Take the 2-minute tour ×
Stack Overflow is a question and answer site for professional and enthusiast programmers. It's 100% free, no registration required.

I'm using Tkinter for a simple trivia game. There are several buttons, one for each answer, and I'd like to run a checkAnswer function with certain parameters when one is clicked.

If I used something like the following:

self.option1 = Button(frame, text="1842", command=self.checkAnswer(question=3, answer=2))

Then it would run checkAnswer and use what it returned (nothing).

Is there a simple way to store the parameters in the button constructor?

share|improve this question

4 Answers 4

up vote 4 down vote accepted

This is exactly what functools.partial() is designed to do:

>>> import functools
>>> print_with_hello = functools.partial(print, "Hello")
>>> print_with_hello("World")
Hello World
>>> print_with_hello()
Hello

partial() returns a new function that behaves just as the old one, but with any arguments you passed in filled, so in your case:

import functools

...

self.option1 = Button(frame, text="1842", command=functools.partial(self.checkAnswer, question=3, answer=2))
share|improve this answer
    
Thank you, it's working great. –  Cheezey May 21 '12 at 23:02

You could create a higher order function to wrap your checkAnswer function. This would allow you to return a function that wouldn't require any parameters, and therefore could be used as a callback.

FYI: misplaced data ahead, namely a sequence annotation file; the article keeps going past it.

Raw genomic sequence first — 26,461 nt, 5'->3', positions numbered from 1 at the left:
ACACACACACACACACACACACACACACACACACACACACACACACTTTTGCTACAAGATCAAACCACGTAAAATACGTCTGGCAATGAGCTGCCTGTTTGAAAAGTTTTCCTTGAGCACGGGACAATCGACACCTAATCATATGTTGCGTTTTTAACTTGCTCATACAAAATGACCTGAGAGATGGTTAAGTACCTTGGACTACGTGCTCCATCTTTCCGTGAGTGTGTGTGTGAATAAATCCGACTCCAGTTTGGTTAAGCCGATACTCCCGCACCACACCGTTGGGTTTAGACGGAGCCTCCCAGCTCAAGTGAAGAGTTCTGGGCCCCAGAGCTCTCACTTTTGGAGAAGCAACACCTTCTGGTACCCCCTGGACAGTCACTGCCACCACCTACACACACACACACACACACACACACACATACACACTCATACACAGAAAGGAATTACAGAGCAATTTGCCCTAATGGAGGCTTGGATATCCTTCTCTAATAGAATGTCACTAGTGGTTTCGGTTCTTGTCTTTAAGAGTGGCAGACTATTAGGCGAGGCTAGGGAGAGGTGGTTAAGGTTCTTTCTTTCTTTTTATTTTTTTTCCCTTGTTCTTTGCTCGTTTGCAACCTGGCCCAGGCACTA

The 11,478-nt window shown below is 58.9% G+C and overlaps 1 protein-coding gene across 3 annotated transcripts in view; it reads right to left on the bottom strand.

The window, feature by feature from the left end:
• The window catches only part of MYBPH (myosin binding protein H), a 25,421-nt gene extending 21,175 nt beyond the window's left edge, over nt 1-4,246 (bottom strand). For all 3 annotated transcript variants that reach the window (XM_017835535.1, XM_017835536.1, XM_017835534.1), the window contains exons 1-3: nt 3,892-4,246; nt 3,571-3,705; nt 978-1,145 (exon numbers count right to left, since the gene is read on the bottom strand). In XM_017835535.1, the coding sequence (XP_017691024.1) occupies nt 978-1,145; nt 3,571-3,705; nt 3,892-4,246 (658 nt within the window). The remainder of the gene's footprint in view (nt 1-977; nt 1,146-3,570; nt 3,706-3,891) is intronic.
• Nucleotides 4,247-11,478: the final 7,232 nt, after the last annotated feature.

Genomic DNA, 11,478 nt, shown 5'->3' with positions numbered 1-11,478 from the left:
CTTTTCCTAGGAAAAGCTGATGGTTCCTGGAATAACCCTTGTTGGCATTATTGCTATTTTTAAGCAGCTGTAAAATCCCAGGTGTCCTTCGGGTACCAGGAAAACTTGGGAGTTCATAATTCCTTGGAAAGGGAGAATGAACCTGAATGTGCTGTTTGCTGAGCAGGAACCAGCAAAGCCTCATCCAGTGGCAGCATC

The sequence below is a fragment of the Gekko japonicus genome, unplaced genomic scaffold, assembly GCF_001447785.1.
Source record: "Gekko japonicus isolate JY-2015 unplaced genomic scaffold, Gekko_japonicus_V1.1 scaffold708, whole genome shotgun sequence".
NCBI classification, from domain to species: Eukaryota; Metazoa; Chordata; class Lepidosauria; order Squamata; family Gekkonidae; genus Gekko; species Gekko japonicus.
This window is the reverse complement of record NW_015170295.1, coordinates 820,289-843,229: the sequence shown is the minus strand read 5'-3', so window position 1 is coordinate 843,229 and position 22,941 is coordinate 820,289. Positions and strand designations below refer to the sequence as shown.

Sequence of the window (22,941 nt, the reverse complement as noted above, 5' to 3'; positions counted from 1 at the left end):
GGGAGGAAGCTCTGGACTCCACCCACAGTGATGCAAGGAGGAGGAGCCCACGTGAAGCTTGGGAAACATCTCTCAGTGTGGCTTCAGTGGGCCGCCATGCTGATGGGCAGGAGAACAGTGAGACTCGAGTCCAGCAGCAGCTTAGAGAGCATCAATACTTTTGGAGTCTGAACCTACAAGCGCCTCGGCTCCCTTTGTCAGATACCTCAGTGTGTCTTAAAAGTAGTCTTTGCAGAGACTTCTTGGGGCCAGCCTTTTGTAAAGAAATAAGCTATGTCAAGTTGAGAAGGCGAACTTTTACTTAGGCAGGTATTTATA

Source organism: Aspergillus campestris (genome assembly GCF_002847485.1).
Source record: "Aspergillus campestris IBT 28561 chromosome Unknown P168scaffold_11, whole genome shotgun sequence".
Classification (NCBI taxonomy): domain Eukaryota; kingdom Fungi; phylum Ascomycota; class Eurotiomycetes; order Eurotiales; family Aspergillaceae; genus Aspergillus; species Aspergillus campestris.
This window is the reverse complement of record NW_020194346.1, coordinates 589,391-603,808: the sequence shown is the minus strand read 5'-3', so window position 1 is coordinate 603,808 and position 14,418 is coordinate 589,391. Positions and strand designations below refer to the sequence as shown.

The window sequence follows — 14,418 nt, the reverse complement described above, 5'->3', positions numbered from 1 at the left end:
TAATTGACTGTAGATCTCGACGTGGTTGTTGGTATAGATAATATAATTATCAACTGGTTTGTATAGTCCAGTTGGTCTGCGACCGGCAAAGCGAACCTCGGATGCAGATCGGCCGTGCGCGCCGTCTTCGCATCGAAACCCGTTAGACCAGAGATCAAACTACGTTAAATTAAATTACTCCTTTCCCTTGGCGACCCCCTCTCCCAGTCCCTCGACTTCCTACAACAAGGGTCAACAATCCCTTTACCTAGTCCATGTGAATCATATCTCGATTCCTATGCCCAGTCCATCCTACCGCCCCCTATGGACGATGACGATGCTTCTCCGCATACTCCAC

For example:

def makeCheckAnswer(self, **kwargs)
    return lambda: self.checkAnswer(**kwargs)

This would make your button initialization:

self.option1 = Button(frame, text="1842", command=self.makeCheckAnswer(question=3, answer=2))
share|improve this answer
1  
I won't -1, but this is reinventing the wheel. functools.partial() does this. –  Lattyware May 21 '12 at 21:54
    
That's neat, and a better solution. Thanks! –  jtmoulia May 21 '12 at 21:59

If you have functions that have specific parameters (that dont rely on things like text.get()) you can use wrappers for it, which would be the easiest way to do this, other than lambada functions. For example:

def option1wrapper():
    ClassName.checkAnswer(question=3,answer=2)
self.option1 = Button(frame, text="1842", command=option1wrapper)
share|improve this answer

By far easiest is just to use lambda in place

self.option1 = Button(frame, text="1842", 
    command=lambda: self.checkAnswer(question=3, answer=2))

Though, in a similar but a bit more complicated cases, you really should use a function factory such as

def answerCheckerFactory(self, question, answer):
    def checker():
        return self.checkAnswer(question, answer)

    return checker

    ...
    self.option1 = Button(frame, text="1842", 
        command=self.answerCheckerFactory(question=3, answer=2))

because it would make sure that you pass in correct arguments (not quetsion for example); notice the difference from functools.partial which allows you to mistype the function arguments and get an exception only when clicked on the button ;)

Also, hardcoding the questions / answers in the button code does not seem right...

share|improve this answer
    
I completely disagree, this is less clear, and reinventing the wheel. –  Lattyware May 21 '12 at 23:06
    
I wouldn't hardcode it, that was just an example. I don't mind if I get a delayed exception either. –  Cheezey May 22 '12 at 1:27

Your Answer

 
discard

By posting your answer, you agree to the privacy policy and terms of service.

Not the answer you're looking for? Browse other questions tagged or ask your own question.